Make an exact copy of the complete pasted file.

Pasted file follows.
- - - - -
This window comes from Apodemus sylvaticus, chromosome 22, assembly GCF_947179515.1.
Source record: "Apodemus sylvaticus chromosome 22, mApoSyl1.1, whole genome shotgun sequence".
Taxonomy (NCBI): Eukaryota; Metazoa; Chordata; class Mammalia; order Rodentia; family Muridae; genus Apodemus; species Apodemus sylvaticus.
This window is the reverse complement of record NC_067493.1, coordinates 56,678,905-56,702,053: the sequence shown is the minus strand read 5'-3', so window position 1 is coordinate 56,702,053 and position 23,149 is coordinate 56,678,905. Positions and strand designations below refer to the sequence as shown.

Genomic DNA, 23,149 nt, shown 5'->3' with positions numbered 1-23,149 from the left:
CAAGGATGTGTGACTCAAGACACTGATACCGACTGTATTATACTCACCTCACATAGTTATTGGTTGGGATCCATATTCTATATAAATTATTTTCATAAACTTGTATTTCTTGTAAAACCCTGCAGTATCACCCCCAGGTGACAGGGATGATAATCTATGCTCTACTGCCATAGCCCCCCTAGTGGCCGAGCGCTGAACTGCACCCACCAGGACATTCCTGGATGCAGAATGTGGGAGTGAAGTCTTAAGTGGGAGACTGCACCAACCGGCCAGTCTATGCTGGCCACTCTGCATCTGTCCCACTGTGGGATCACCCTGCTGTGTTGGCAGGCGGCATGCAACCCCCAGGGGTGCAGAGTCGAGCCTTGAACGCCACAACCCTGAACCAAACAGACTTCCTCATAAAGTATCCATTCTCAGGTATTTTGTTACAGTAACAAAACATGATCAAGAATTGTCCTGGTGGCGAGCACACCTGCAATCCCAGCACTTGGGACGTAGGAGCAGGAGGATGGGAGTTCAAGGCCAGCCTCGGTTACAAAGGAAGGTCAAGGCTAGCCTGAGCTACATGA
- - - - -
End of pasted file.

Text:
This window comes from Apodemus sylvaticus, chromosome 22, assembly GCF_947179515.1.
Source record: "Apodemus sylvaticus chromosome 22, mApoSyl1.1, whole genome shotgun sequence".
Taxonomy (NCBI): Eukaryota; Metazoa; Chordata; class Mammalia; order Rodentia; family Muridae; genus Apodemus; species Apodemus sylvaticus.
This window is the reverse complement of record NC_067493.1, coordinates 56,678,905-56,702,053: the sequence shown is the minus strand read 5'-3', so window position 1 is coordinate 56,702,053 and position 23,149 is coordinate 56,678,905. Positions and strand designations below refer to the sequence as shown.

Genomic DNA, 23,149 nt, shown 5'->3' with positions numbered 1-23,149 from the left:
CAAGGATGTGTGACTCAAGACACTGATACCGACTGTATTATACTCACCTCACATAGTTATTGGTTGGGATCCATATTCTATATAAATTATTTTCATAAACTTGTATTTCTTGTAAAACCCTGCAGTATCACCCCCAGGTGACAGGGATGATAATCTATGCTCTACTGCCATAGCCCCCCTAGTGGCCGAGCGCTGAACTGCACCCACCAGGACATTCCTGGATGCAGAATGTGGGAGTGAAGTCTTAAGTGGGAGACTGCACCAACCGGCCAGTCTATGCTGGCCACTCTGCATCTGTCCCACTGTGGGATCACCCTGCTGTGTTGGCAGGCGGCATGCAACCCCCAGGGGTGCAGAGTCGAGCCTTGAACGCCACAACCCTGAACCAAACAGACTTCCTCATAAAGTATCCATTCTCAGGTATTTTGTTACAGTAACAAAACATGATCAAGAATTGTCCTGGTGGCGAGCACACCTGCAATCCCAGCACTTGGGACGTAGGAGCAGGAGGATGGGAGTTCAAGGCCAGCCTCGGTTACAAAGGAAGGTCAAGGCTAGCCTGAGCTACATGA